I love to edit. For me personally I see editing like polishing your work to reveal its true artistic nature. I don’t find this unnatural at all. It enhances your story in removing clunky wording or sentence structure as the author thinks to themselves, 'what is the best way to deliver this line?'
"What is the best way to deliver this line?"
Think when you tell a story or recount an event to a friend, the first time you tell your story its clunky. You miss important parts, your story and how you tell it is not refined at all. The more people you tell the better you sequence your details, adding jokes, dramatic flare, specific details or even adding questions into your recount. ‘Why would they do that? Its unbelievable ... what I heard was,’ and the gossip begins.
That is editing.
When you tell a story through written word the same applies. People are people, stories are stories. Here is an example of editing using my work in progress, The Wolf in I:
The line reads:
‘My murderous achievements, my capability of disaster, to my own vile nature I was unaware.’
I could edit this line to be:
‘Holding the capability of disaster within my murderous achievements, to my own vile nature I was unaware.’
A nature within me, hidden, so vile in holding the capability of disaster, a joyous arousing achievement of slaughter.
However, usually my edits are nothing so dramatic as these lines, and I more so promote a feel, emotion of certain aspect of the story I am crafting:
‘As the bird slept in his cardboard home, Eli snuggled into the warmth of blankets. A navy-blue quilt wrapped over his naked body, both the bird and he drifting to sleep.’
If I want to promote the feeling of warmth id edit that to:
‘Snuggled into the warmth of blankets, the feel of his soft quilt draped over his naked skin, as both he and the injured bird drifted to warm sleep.’
Whereas if I wanted to promote the connection to the bird and Eli I'd write:
‘The feel of firm cardboard caressed his fingertips, Eli carrying his feather friend to his room. The scratching of claws on cardboard preluding sleep’ ... and so on.
Within this type of edit I then hide things, such as his quilt if that’s important later, or the relationship to this bird, the feeling of warmth and cold, etc. Anything can become important depending how it is written.
This is what I love about it. This is where, I believe, editing is a different type of creativity.
Not unlike your completed manuscript, whereby you send your work via Word or PDF to your publisher and an editor reads through every word of every line and offers changes. For me, the changes I have been advised are never structural or content related, more so smaller details of word choice and of course small grammatical errors.
For A Decent Life 1 I actually could not believe there were any grammatical errors, let along many, as I had read, edited, chopped and changed so many times. I honestly thought it was perfect. Naïve; yes, but a reflection of my standards also.
For me I love to edit. I really do. Every single day I write and anytime I lose that create flow I will edit my work, refining each word of each line in each paragraph. This is not work, it's passion. So too, each time I start writing I will edit my previous chapter, some times even editing three or four times before I move on.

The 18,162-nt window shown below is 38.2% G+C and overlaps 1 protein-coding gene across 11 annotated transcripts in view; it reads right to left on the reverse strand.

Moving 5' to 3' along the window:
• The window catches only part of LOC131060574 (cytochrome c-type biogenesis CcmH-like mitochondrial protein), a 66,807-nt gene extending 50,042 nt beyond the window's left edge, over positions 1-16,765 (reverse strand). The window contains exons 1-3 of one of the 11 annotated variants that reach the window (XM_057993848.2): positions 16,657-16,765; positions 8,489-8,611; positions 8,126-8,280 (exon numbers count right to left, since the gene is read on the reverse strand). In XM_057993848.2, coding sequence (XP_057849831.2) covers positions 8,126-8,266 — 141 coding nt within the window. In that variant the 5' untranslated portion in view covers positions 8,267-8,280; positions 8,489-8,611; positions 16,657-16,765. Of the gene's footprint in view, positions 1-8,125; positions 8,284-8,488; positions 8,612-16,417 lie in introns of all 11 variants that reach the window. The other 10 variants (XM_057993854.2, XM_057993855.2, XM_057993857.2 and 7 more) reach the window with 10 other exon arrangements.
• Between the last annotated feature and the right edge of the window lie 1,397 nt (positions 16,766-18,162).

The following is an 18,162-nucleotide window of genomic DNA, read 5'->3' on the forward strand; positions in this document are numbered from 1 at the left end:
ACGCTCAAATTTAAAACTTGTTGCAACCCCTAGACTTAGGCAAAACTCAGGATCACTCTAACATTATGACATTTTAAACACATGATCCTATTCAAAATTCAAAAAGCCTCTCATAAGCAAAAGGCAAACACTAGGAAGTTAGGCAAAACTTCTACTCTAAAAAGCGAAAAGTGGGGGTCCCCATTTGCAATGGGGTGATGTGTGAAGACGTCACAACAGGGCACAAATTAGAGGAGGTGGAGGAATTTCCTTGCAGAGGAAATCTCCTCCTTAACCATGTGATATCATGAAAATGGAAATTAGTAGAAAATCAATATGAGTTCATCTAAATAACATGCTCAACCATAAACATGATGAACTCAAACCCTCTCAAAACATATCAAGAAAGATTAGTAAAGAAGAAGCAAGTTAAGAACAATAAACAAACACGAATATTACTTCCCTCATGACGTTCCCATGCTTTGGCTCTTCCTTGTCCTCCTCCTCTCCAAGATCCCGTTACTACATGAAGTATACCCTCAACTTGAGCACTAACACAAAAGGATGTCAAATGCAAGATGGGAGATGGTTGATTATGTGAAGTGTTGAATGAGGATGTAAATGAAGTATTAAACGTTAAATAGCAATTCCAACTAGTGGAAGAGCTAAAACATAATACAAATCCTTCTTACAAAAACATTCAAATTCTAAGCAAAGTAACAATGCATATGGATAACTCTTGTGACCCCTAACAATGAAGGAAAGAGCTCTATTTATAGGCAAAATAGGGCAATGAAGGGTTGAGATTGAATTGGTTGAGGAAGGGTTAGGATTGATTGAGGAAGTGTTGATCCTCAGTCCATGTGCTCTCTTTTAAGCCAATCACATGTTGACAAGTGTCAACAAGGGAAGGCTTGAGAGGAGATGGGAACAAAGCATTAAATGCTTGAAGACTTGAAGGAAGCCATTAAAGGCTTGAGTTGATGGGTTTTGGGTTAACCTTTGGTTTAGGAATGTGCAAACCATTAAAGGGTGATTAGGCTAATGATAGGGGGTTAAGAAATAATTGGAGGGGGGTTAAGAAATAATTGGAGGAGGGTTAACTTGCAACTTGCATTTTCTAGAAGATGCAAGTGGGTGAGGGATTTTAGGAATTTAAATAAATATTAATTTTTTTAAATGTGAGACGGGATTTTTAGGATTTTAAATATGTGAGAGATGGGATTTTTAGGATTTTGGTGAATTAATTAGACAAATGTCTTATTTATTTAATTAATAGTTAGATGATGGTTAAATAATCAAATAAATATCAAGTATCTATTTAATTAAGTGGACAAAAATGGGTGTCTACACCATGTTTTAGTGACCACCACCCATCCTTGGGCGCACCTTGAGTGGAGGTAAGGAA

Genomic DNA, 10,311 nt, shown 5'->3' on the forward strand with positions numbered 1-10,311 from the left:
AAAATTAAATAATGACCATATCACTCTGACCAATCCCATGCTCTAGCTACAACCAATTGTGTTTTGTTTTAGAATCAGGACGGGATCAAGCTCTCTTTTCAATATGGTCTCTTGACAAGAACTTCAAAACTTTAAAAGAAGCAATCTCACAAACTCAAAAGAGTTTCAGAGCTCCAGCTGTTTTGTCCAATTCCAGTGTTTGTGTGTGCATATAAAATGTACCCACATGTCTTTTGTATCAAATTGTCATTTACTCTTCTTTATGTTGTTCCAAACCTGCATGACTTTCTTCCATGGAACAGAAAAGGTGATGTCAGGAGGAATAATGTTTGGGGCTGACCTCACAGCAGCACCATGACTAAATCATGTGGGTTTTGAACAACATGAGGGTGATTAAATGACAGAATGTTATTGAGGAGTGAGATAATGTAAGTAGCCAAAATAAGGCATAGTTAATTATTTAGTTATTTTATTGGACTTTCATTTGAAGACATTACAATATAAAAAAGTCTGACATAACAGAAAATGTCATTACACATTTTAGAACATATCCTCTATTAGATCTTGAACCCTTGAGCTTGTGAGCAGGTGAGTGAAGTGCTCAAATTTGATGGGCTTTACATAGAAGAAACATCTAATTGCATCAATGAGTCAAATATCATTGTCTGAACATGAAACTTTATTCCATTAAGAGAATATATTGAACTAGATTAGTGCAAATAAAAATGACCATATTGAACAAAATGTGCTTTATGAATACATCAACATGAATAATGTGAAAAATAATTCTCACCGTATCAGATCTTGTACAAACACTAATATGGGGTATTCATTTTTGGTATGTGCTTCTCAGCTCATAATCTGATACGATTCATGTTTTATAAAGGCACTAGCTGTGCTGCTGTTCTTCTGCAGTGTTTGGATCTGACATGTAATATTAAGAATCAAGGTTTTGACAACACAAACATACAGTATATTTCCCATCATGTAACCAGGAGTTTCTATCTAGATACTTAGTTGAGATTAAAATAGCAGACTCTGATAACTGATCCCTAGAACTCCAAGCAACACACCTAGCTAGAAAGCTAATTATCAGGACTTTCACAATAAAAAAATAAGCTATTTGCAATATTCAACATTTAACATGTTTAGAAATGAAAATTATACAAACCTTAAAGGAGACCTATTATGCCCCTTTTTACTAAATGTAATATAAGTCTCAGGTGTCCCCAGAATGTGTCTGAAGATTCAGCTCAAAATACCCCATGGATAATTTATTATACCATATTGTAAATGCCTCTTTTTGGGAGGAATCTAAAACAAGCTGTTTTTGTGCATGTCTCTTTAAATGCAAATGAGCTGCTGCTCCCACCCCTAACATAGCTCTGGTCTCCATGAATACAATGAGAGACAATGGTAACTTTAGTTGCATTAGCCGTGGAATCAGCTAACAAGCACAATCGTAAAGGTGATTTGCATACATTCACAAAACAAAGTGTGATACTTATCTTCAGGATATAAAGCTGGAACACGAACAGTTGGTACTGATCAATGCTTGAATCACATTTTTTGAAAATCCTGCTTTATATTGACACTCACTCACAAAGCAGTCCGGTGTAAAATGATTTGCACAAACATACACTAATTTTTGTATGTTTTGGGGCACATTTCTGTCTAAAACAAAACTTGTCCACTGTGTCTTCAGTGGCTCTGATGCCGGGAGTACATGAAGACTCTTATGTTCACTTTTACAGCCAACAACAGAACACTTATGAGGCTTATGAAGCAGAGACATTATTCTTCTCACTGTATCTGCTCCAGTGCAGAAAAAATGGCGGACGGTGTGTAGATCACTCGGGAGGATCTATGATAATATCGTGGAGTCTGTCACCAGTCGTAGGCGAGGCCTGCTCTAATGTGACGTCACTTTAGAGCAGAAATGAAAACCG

"This is not work, it's passion."
When I was an apprentice chef, I worked with a Head Chef named Brad Williams. Very talented, hardworking, Brad taught me that when he writes a menu, he never has a dish, sauce, garnish, nothing at all can be on his menu as a ‘filler,’ which is far more common than people may think.
"My aim is always to deliver the best story with the greatest amount of detail in the least amount of words."
I have taken this philosophy and transferred that to martial arts, education and now writing. My aim is always to deliver the best story with the greatest amount of detail in the least amount of words. If you can express something poetically in ten words, why use twenty? It makes no sense to me.
Surprisingly, I have seen many authors comment via social media that they don’t edit, or edit very little, relying on their editors to suggest changes to their story. I don’t care what other authors do (in a positive way) as everyone works in their own styles. That’s what’s beautiful about life, how different solutions reach the same goal, whether writing, fighting, exercise ... whatever it is you are doing.
"What is the best way to craft this sentence."
For me, the biggest advantage is I genuinely love the challenge of, ‘what is the best way to craft this sentence.’ I find it interesting, engaging, challenging and sometimes flat out hard. But martial arts is hard. Education is hard. Running is hard. Parenting is hard. Being an author is hard. To me, hard work is not a deterrent.
Just today (24/10/2020) I heard the amazing martial art coach Trevor Wittman in an interview drop some serious knowledge bombs. When asked about their upcoming bout between Justin Gaethje and Khabib Nurmagomedov for the UFC lightweight title, Whitman said, “your plan never stays exactly how you put it. You have to have a target, you have to have a destination and you have to be able to adjust to your target.”
“Your plan never stays exactly how you put it. You have to have a target, you have to have a destination and you have to be able to adjust to your target.” - Trevor Wittman.
Although talking in reference to the UFC lightweight title bought, I heard Wittman’s words and it just clicked straight into my head. A massive yes from me. Adjust, hit those targets whatever they may be, however you have to get it done, obviously in line with your own moral judgements and beliefs.